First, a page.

ELECTROMAGNETISM, SCALAR AND VECTOR FIELDS - 2022/3
Module code: PHY2064
In light of the Covid-19 pandemic the University has revised its courses to incorporate the ‘Hybrid Learning Experience’ in a departure from previous academic years and previously published information. The University has changed the delivery (and in some cases the content) of its programmes. Further information on the general principles of hybrid learning can be found at: Hybrid learning experience | University of Surrey.
We have updated key module information regarding the pattern of assessment and overall student workload to inform student module choices. We are currently working on bringing remaining published information up to date to reflect current practice in time for the start of the academic year 2021/22.
This means that some information within the programme and module catalogue will be subject to change. Current students are invited to contact their Programme Leader or Academic Hive with any questions relating to the information available.
The module will introduce the physical significance and the mathematical methods (and selected theorems) of the operators of vector calculus: div, grad and curl in different co-ordinate systems.
The module will introduce the partial differential equations of mathematical physics and their solution for selected physical systems involving different co-ordinate systems and involving time.
The module will introduce the foundations of electromagnetism, up to Gauss’ Law and Laplace’s equation, as a major application of the vector calculus and partial differential equations techniques.
SEAR Richard (Physics)
Number of Credits: 15
ECTS Credits: 7.5
Framework: FHEQ Level 5
JACs code: F341
Module cap (Maximum number of students): N/A
Overall student workload
Independent Learning Hours: 45
Lecture Hours: 12
Tutorial Hours: 22
Laboratory Hours: 12
Guided Learning: 21
Captured Content: 38
Prerequisites / Co-requisites
Introduction to vectors and their properties, to vector and scalar fields, and the physical significance and mathematical properties and identities of the gradient, divergence and curl and Laplacian operators. Introduction to the application of these mathematical concepts, notations and techniques in Electromagnetism.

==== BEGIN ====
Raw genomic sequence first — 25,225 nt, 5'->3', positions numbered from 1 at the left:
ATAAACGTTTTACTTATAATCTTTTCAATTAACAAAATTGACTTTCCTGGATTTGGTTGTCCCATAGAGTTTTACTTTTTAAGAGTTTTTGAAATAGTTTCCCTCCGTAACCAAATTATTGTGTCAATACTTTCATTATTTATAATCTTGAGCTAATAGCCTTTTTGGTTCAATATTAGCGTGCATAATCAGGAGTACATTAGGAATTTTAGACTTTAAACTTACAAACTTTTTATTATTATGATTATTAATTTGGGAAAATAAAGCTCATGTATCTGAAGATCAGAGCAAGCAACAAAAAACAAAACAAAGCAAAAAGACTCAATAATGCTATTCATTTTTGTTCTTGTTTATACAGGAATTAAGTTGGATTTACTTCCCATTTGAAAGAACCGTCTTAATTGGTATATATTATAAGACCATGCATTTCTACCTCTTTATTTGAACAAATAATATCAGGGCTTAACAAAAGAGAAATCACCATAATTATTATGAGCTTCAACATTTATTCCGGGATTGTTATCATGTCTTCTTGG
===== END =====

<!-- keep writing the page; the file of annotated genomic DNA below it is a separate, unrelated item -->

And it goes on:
Introduction to differential equations involving more than one dynamical variable. The equations of mathematical physics: Laplace’s equation, the wave equation, the diffusion equation, Poisson’s equation. The use of appropriate coordinate systems. The Laplacian operator in different coordinate systems coordinates. Homogeneous and inhomogeneous equations and boundary conditions. Discussion of the method of separable solutions: introduction to separable solutions involving spatial coordinates and involving time.
The basic principles of electrostatics are discussed, including electric charge, Coulomb's Law, the electric vector field E, the Principle of Superposition, the electrostatic scalar potential V, the conservative nature of E. The concepts of equipotentials, flux, and the properties and use of Gauss's Law and Stokes’ Theorem.
The student will perform a selection experiments with the general theme of electromagnetism. Typical experiments include: measurement of e/m for the electron, Coulomb's Law, Current balance, Magnetic Field Gradients, Transmission Lines or Paths of charged particles.
|Assessment type||Unit of assessment||Weighting|
|Online Scheduled Summative Class Test||WEEKLY QUESTIONS ON SURREYLEARN||10|
|Practical based assessment||LABORATORY DIARY AND REPORT/PRESENTATION||30|
|Examination Online||ONLINE (OPEN BOOK) EXAM||60|
Alternative assessment: Examination submitted during the Late Summer Assessment period. For the laboratory coursework the written reports may be assessed by a condensed programme of laboratory work, with written report.
The assessment strategy is designed to provide students with the opportunity to demonstrate their knowledge of vector calculus, partial differential equations, and practical laboratory skills.
Thus, the summative assessment for this module consists of:
A 2 hour final examination with two sections: Section A contains compulsory questions worth 20 marks & Section B contains three questions of 20 marks each of which the students attempt two.
The laboratory coursework is assessed through a combination of interviews, written reports and a poster presentation.
The Laboratory unit of assessment has a qualifying mark of 40%.
Problem sets are provided weekly or twice weekly on vector calculus and electromagnetism, together with model answers to these questions, which allow the students to test their understanding of course material. Formative assessment during the laboratory classes is provided by an online quiz for each experiment carried out each week by the students to prepare for the forthcoming laboratory experiment.
Verbal feedback is provided at tutorial sessions throughout the semester. Model solutions are provided for the questions on the problem sets to provide students with feedback on their problem-solving ability. Feedback during the laboratory classes is provided by demonstrators and staff giving verbal feedback and support during the class.